Sunday, January 17, 2010

Queue based on a single stack

Looking at things from different perspectives allows to understand them better. On the other hand mind bending practice improves your ability to find solutions.

Previously we were Disposing sequence of resources with Reactive Extensions. This time we will build FIFO (first in, first out) collection based on single LIFO (last in, first out) collection with no additional explicit storage.

It is not that insane as it looks. Assume that items come out of stack in the order they must appear in the queue (FIFO). Choosing the opposite order is also possible however is not practical (see below). To make it happen we simply need to make sure that items in the stack (LIFO) are placed in the opposite order. Items queued first must appear at the top of the stack. This basically means that in order to queue item all items must be popped, the item  pushed and then existent items pushed inversely to pop order. But we have no additional explicit storage requirement. Then store items implicitly through recursion.

public class StackBasedQueue<T> : IEnumerable<T>
{
  private readonly Stack<T> m_items;

  public StackBasedQueue()
    : this(Enumerable.Empty<T>())
  {
  }

  public StackBasedQueue(IEnumerable<T> items)
  {
    // Items must be reversed as we want first 
    // item to appear on top of stack
    m_items = new Stack<T>(items.Reverse());
  }

  public int Count
  {
    get { return m_items.Count; }
  }

  public void Enqueue(T item)
  {
    // If stack is empty then simply push item
    // as it will be the first and the last item 
    // in the queue
    if (m_items.Count == 0)
    {
      m_items.Push(item);
      return;
    }

    // The item must be placed at the bottom of the stack
    // To do this existent items must be popped, the item  
    // pushed and then existent items pushed inversely to 
    // pop order
    var tmp = m_items.Pop();
    Enqueue(item);
    m_items.Push(tmp);
  }

  public T Dequeue()
  {
    ThrowIfEmpy();
    // If stack is not empty item on top of it 
    // is next to be dequeued or peeked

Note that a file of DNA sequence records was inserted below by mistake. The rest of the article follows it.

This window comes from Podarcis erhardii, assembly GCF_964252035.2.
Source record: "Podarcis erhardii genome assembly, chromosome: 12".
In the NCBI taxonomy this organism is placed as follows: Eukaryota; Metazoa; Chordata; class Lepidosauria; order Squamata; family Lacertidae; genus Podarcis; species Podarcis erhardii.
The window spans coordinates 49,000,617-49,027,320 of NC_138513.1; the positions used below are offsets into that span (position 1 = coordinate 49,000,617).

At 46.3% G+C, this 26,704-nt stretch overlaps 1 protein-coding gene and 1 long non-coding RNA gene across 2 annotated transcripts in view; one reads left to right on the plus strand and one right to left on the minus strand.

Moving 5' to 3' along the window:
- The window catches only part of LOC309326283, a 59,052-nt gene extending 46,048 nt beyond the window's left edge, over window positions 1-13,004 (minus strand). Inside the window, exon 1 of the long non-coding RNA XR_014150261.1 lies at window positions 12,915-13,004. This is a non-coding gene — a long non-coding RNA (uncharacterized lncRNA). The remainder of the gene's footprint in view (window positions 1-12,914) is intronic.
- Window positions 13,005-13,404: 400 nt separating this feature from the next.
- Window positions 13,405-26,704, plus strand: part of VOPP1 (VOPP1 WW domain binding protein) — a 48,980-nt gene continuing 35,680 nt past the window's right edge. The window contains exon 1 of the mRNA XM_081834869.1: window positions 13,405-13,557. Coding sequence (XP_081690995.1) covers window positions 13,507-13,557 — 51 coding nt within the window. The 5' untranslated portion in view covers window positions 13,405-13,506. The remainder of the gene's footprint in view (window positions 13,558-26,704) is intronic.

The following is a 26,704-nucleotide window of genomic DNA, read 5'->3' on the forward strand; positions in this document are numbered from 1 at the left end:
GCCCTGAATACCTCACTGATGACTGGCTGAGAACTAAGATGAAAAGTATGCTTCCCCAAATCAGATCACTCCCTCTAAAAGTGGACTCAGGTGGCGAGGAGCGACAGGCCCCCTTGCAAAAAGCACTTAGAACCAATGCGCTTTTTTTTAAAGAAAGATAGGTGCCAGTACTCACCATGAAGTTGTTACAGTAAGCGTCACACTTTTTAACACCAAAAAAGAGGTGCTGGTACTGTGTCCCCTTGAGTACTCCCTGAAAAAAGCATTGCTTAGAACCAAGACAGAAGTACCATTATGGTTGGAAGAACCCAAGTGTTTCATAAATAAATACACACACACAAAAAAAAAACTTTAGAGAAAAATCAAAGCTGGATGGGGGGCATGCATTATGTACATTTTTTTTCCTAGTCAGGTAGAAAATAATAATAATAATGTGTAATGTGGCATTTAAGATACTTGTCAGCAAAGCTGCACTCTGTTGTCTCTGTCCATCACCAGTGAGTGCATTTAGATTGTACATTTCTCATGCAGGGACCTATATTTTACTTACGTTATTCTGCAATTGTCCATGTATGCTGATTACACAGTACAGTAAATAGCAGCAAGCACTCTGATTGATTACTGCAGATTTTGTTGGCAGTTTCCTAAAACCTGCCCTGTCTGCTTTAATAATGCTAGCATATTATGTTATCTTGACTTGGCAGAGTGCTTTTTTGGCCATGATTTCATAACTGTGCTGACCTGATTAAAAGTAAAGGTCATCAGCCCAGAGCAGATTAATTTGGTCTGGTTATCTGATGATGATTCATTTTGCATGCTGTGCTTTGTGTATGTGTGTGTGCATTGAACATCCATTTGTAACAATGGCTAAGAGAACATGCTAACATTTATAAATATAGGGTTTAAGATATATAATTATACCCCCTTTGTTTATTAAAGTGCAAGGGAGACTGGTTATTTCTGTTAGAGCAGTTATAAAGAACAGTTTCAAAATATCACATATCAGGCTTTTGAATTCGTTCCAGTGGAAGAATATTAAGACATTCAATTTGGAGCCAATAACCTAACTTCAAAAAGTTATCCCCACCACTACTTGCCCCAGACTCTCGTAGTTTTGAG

return m_items.Pop();
  }

  public T Peek()
  {
    ThrowIfEmpy();
    return m_items.Peek();
  }

  public IEnumerator<T> GetEnumerator()
  {
    // As items queued first must appear at the top of the
    // stack we can enumerate items directly
    return m_items.GetEnumerator();
  }

  IEnumerator IEnumerable.GetEnumerator()
  {
    return GetEnumerator();
  }

  private void ThrowIfEmpy()
  {
    if (Count == 0)
    {
      throw new InvalidOperationException("The queue is empty.");
    }
  }
}

Enqueue is a O(n) operation (where n is the number items in the stack). Dequeue and Peek is a O(1) operation. Enumerating through all items is a O(n) operation. Choosing the opposite order will make enumerating through all items O(n^2) operation which is not practical.

It is just an exercise so it must not be used in real world scenarios (otherwise at some point queue size may become big enough so that next attempt to enqueue an item will result in StackOverflowException) but standard Queue<T> instead.

5 comments:

Andrew Kazyrevich said...

Stack[T].Pop doesn't return all items - it just returns the topmost.

So not sure how "var tmp = m_items.Pop();" would work out.


..Unless I'm missing something! :)



Regards,
Andrew

Dzmitry Huba said...

Enqueue pops topmost item from stack and then makes recursive call. Once base case is reached (stack is empty) it pushes item and returns. Upon return from recursive call it pushes previously popped item. Thus item appears at the bottom of the stack.

Andy said...

Why do you use special function for ThrowIfEmpy()?
This function does not know type of exception that should be thrown. It knows only caller.

Dzmitry Huba said...

Hi Andy.

Peeking or dequeuing from an empty queue must result in InvalidOperationException as there is nothing to return. In both cases the reason and description for the exception is the same so reusing exceptional case condition checking and exception raising code is reasonable.

Ross said...

The system stack (which enables recursive calling) is also a stack. So you have two stacks involved.